\begin{aligned} -r\left( -z^{\prime }\right) ^{\alpha }\le -c<0. \end{aligned}

Then, we have

\begin{aligned} -z^{\prime }(t)\ge \left( \frac{c}{r(t)}\right) ^{\frac{1}{\alpha }}. \end{aligned}

Integrating the above inequality from $$t_1$$ to t, we obtain that

\begin{aligned} z(t_1)-z(t)\ge c^{\frac{1}{\alpha }}\int _{t_1}^t \left( \frac{1}{r(t)}\right) ^{\frac{1}{\alpha }} {\mathrm{d}}s \end{aligned}

Letting $$t\rightarrow \infty$$, from $$(H_1)$$, we have

\begin{aligned} \lim _{t\rightarrow \infty }z(t)=-\infty , \end{aligned}

which contradicts $$z>0$$. Thus, $$z^{\prime }>0$$.

From (1), (31), and the fact that z is increasing, we conclude that

\begin{aligned} \left( r(t)\left( z^{\prime }(t)\right) ^\alpha \right) ^{\prime }+q(t)z^\beta (\sigma (t))\left( 1-p(\sigma (t))\right) ^\beta \le 0 , \end{aligned}
(33)

Using the fact that $$r(z^{\prime })^{\alpha }$$ is nonincreasing, (11) holds and there exists a positive constant M and $$t_2\ge t_1$$, such that

\begin{aligned} r(t)\left( z^{\prime }(t)\right) ^{\alpha }\le M, \quad t\ge t_2 , \end{aligned}
(34)

and form $$\sigma (t)\le t$$, we get

\begin{aligned} r(t)\left( z^{\prime }(t)\right) ^{\alpha }\le r(\sigma (t))\left( z^{\prime }(\sigma (t))\right) ^{\alpha }. \end{aligned}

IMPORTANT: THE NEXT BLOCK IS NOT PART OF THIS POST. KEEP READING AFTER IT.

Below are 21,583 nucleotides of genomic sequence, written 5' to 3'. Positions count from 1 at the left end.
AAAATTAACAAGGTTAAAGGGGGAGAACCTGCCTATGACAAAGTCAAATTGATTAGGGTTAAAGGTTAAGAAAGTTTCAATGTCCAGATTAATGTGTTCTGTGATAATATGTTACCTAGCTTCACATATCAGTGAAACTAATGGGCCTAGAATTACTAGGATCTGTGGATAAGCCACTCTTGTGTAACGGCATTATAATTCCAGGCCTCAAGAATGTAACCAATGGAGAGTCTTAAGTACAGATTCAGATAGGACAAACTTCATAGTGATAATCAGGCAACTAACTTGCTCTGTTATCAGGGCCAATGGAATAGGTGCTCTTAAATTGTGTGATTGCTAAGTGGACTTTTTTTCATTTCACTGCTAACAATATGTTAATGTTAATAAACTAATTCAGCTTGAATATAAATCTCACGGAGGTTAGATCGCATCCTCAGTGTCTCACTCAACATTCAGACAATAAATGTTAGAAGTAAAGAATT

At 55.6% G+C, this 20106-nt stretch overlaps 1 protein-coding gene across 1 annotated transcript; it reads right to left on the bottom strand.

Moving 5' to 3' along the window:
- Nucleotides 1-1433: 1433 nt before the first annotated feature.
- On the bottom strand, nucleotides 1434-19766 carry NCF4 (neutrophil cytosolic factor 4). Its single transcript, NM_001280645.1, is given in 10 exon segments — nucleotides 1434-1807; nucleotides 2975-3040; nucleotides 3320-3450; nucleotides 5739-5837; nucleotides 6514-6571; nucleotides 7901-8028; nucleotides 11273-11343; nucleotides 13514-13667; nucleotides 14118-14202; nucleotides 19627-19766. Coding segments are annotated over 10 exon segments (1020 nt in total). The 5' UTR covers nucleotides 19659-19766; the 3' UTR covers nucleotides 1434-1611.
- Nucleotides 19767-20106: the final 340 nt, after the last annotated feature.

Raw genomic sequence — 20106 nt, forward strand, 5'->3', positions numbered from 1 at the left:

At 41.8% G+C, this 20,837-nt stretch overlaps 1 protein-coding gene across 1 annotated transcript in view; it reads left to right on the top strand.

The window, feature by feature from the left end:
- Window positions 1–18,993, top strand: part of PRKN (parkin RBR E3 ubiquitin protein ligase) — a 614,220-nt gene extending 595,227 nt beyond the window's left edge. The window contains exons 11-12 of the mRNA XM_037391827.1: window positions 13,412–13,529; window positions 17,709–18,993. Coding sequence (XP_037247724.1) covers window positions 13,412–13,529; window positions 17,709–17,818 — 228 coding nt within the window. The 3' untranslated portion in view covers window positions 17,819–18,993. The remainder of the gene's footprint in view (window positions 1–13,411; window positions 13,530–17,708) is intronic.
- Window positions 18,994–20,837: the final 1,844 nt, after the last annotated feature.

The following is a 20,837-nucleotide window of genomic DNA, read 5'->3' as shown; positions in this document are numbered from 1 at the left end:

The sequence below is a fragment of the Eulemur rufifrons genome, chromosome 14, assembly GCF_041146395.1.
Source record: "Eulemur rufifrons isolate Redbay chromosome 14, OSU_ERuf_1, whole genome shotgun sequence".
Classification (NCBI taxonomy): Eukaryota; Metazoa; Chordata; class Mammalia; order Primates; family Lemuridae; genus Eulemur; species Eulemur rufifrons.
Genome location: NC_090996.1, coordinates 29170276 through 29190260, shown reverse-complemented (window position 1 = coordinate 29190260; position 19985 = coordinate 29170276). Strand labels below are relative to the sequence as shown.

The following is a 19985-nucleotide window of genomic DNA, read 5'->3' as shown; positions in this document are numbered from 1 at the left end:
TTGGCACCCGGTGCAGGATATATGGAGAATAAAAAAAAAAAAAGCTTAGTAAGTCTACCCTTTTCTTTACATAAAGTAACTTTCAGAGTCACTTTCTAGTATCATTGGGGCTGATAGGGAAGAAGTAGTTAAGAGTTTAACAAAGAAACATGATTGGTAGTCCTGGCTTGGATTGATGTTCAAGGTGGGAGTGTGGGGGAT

(35)

Define a function $$\omega$$ by

\begin{aligned} \omega (t)=\rho (t)\frac{r(t)\left( z^{\prime }(t)\right) ^{\alpha }}{z^{\beta }(\sigma (t))}, \end{aligned}

then $$\omega (t)>0$$. Differentiating $$\omega$$, we get

\begin{aligned} \omega ^{\prime }(t)=\frac{\rho ^{\prime }(t)}{\rho (t)}\omega (t)+\rho (t)\frac{\left( r(t)z^{\prime }(t)\right) ^{\prime }}{z^{\beta }(\sigma (t))}- \beta \sigma ^{\prime }(t)\rho (t)\frac{r(t)\left( z^{\prime }(t)\right) ^{\alpha }z^{\beta -1}(\sigma (t))z^{\prime }(\sigma (t))}{z^{2\beta }(\sigma (t))}. \end{aligned}

From (33), we conclude that

\begin{aligned} \omega ^{\prime }(t) \le -\rho (t)q(t){\overline{p}}(t)+\frac{\rho ^{\prime }(t)}{\rho (t)}\omega (t)-\beta \sigma ^{\prime }(t)\rho (t)\frac{r(t)\left( z^{\prime }(t)\right) ^{\alpha }}{z^{2\beta }(\sigma (t))} z^{\prime }(\sigma (t))z^{\beta -1}(\sigma (t)), \end{aligned}

where $${\overline{p}}(t)=(1-p(\sigma (t)))^\beta$$. Taking into account (11) and $$\alpha \ge \beta \ge 1$$, the last inequality implies

\begin{aligned}&\omega ^{\prime }(t)\le - \rho (t)q(t){\overline{p}}(t)+\frac{\rho ^{\prime }(t)}{\rho (t)}\omega (t)-\beta \sigma ^{\prime }(t)(\xi (\sigma (t)))^{\beta -1}\nonumber \\&\quad \rho (t) \frac{r(t)\left( z^{\prime }(t)\right) ^{\alpha }}{z^{2\beta }(\sigma (t))} \left( r(\sigma (t))\right) ^{\frac{\beta -1}{\alpha }}\left( z^{\prime }(\sigma (t))\right) ^{\beta }. \end{aligned}
(36)

It follows from (34) to (36) that